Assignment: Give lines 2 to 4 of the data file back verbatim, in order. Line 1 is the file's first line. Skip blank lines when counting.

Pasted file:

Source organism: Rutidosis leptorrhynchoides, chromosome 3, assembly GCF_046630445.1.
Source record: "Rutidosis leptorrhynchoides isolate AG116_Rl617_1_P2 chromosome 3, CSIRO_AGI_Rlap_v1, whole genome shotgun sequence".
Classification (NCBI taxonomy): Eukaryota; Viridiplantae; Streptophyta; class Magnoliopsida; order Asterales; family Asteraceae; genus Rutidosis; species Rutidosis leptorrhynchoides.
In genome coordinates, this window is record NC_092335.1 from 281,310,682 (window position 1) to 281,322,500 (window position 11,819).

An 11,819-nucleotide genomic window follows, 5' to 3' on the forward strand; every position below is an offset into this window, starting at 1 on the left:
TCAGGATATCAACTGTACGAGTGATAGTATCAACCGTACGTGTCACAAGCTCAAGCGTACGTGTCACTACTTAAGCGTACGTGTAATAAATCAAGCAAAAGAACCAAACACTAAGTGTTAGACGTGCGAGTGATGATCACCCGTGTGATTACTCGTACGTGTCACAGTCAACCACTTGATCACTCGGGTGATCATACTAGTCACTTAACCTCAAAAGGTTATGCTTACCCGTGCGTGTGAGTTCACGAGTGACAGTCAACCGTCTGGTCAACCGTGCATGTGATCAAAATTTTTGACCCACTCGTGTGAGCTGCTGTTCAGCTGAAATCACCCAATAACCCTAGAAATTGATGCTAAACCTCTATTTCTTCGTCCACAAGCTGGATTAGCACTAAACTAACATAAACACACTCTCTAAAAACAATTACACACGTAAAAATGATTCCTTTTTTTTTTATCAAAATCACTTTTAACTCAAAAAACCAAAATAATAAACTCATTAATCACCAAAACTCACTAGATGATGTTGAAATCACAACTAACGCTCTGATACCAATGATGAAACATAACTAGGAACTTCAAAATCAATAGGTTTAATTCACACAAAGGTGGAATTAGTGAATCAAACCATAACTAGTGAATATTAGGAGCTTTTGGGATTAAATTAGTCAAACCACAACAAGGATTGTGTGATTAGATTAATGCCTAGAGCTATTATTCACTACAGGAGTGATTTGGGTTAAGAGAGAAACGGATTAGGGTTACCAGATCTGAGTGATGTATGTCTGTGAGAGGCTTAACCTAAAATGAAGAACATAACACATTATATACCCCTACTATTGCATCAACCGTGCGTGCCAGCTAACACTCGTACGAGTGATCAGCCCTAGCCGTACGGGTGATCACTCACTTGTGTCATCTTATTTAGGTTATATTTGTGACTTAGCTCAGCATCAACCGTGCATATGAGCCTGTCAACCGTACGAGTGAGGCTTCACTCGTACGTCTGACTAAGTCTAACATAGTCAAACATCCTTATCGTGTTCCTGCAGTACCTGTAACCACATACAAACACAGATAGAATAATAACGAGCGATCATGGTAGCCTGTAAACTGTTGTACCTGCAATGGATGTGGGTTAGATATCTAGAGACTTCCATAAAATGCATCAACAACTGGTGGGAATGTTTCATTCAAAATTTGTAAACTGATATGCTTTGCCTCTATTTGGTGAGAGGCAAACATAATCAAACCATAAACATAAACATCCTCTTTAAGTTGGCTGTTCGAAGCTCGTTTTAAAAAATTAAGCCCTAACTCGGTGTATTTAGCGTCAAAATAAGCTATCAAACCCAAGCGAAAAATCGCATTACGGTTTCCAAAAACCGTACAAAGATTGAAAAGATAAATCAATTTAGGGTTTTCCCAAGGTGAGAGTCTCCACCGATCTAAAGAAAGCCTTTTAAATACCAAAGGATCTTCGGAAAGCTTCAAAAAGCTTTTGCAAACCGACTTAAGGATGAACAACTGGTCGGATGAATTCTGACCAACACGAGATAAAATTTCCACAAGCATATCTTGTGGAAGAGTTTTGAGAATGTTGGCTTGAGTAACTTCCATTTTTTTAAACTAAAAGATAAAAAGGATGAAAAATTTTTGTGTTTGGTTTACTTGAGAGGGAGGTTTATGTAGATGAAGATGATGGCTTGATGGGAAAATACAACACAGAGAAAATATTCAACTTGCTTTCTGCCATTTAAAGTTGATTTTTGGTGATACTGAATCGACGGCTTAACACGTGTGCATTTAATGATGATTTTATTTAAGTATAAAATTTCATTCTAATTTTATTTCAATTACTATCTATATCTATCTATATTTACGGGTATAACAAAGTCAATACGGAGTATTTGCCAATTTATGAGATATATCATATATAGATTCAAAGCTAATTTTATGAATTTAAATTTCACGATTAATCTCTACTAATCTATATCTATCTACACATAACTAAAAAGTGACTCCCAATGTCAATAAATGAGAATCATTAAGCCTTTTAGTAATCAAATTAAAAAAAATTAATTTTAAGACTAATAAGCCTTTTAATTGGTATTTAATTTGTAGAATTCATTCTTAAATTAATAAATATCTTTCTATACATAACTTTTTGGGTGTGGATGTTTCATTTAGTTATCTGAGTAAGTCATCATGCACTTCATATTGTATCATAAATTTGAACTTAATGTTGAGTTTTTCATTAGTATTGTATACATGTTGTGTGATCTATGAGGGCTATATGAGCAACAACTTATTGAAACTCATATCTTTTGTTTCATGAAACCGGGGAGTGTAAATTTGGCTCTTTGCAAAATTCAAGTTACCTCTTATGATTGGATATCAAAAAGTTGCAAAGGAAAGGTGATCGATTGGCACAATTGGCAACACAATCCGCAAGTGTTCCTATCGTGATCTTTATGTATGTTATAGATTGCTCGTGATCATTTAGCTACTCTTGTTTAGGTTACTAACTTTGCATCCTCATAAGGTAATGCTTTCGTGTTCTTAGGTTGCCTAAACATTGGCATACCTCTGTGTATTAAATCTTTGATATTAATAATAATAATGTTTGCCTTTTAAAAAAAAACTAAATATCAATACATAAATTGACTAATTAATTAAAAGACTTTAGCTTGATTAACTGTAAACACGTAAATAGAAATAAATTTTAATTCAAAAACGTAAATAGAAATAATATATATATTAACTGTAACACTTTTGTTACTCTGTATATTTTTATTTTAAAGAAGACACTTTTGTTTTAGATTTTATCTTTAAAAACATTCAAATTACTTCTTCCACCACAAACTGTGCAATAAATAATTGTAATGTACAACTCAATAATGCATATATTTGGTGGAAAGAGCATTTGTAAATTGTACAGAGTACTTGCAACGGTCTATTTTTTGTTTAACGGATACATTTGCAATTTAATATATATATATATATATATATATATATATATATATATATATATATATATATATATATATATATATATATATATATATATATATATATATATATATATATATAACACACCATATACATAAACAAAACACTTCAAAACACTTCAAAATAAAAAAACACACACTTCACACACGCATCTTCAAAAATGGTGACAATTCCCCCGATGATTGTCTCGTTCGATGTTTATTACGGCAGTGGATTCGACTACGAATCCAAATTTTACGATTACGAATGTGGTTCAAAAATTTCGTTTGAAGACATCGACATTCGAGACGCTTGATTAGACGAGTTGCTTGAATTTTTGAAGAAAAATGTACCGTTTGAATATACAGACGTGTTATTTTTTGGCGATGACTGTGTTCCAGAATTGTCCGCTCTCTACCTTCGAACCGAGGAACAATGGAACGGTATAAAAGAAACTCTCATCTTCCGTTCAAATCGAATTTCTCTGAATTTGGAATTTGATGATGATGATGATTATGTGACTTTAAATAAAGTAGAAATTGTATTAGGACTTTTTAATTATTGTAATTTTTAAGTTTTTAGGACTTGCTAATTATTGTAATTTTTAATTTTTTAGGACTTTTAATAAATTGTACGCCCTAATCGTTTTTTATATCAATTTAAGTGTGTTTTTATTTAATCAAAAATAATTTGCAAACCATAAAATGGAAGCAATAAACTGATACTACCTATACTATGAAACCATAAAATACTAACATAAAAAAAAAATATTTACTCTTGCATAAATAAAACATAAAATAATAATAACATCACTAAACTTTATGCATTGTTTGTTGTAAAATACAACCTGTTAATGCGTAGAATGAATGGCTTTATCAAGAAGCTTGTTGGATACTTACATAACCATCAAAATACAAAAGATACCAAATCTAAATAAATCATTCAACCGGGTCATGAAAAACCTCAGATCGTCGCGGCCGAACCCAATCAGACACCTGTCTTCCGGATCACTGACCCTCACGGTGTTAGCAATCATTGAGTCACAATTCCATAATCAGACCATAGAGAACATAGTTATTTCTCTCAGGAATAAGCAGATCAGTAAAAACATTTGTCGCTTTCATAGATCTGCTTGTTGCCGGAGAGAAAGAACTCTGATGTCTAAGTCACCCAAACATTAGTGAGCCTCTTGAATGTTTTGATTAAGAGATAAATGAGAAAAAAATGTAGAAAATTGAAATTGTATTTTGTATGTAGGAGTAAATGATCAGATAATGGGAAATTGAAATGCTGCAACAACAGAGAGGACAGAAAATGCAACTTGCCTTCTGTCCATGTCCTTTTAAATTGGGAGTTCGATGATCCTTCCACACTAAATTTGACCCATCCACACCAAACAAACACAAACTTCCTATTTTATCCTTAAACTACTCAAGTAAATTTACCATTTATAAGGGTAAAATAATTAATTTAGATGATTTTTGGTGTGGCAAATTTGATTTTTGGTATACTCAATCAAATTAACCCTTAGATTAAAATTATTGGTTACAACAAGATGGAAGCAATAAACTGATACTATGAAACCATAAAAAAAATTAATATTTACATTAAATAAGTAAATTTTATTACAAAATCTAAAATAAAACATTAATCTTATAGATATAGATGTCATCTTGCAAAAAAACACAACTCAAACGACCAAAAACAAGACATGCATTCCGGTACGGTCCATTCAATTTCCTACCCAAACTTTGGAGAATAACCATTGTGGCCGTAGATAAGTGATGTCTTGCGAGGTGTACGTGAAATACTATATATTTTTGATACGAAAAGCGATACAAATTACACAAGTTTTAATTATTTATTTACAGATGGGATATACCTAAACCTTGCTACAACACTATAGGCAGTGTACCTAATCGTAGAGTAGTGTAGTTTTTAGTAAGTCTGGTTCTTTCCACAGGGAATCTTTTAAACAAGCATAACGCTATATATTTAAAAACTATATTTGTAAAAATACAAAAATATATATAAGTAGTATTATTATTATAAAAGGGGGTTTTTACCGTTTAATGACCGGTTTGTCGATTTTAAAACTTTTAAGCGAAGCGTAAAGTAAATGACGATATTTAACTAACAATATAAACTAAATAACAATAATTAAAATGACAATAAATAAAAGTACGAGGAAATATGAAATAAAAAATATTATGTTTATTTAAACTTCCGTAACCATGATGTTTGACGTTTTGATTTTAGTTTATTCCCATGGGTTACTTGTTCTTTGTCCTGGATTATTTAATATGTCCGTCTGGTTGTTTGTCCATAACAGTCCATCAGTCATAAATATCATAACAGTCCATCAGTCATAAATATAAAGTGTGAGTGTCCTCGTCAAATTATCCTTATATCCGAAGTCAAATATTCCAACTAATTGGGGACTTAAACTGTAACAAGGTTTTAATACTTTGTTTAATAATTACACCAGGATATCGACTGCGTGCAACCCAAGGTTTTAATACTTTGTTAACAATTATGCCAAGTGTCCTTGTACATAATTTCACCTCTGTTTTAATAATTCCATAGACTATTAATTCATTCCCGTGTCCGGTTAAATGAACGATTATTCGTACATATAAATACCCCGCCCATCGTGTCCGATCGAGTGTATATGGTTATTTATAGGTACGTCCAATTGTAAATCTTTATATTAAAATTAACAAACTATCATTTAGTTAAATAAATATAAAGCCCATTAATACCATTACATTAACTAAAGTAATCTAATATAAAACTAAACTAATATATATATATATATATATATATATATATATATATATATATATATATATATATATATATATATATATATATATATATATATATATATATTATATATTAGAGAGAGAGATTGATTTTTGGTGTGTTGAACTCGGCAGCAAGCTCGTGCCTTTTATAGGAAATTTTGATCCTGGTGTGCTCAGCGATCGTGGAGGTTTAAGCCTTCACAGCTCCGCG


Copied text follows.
Source record: "Rutidosis leptorrhynchoides isolate AG116_Rl617_1_P2 chromosome 3, CSIRO_AGI_Rlap_v1, whole genome shotgun sequence".
Classification (NCBI taxonomy): Eukaryota; Viridiplantae; Streptophyta; class Magnoliopsida; order Asterales; family Asteraceae; genus Rutidosis; species Rutidosis leptorrhynchoides.
In genome coordinates, this window is record NC_092335.1 from 281,310,682 (window position 1) to 281,322,500 (window position 11,819).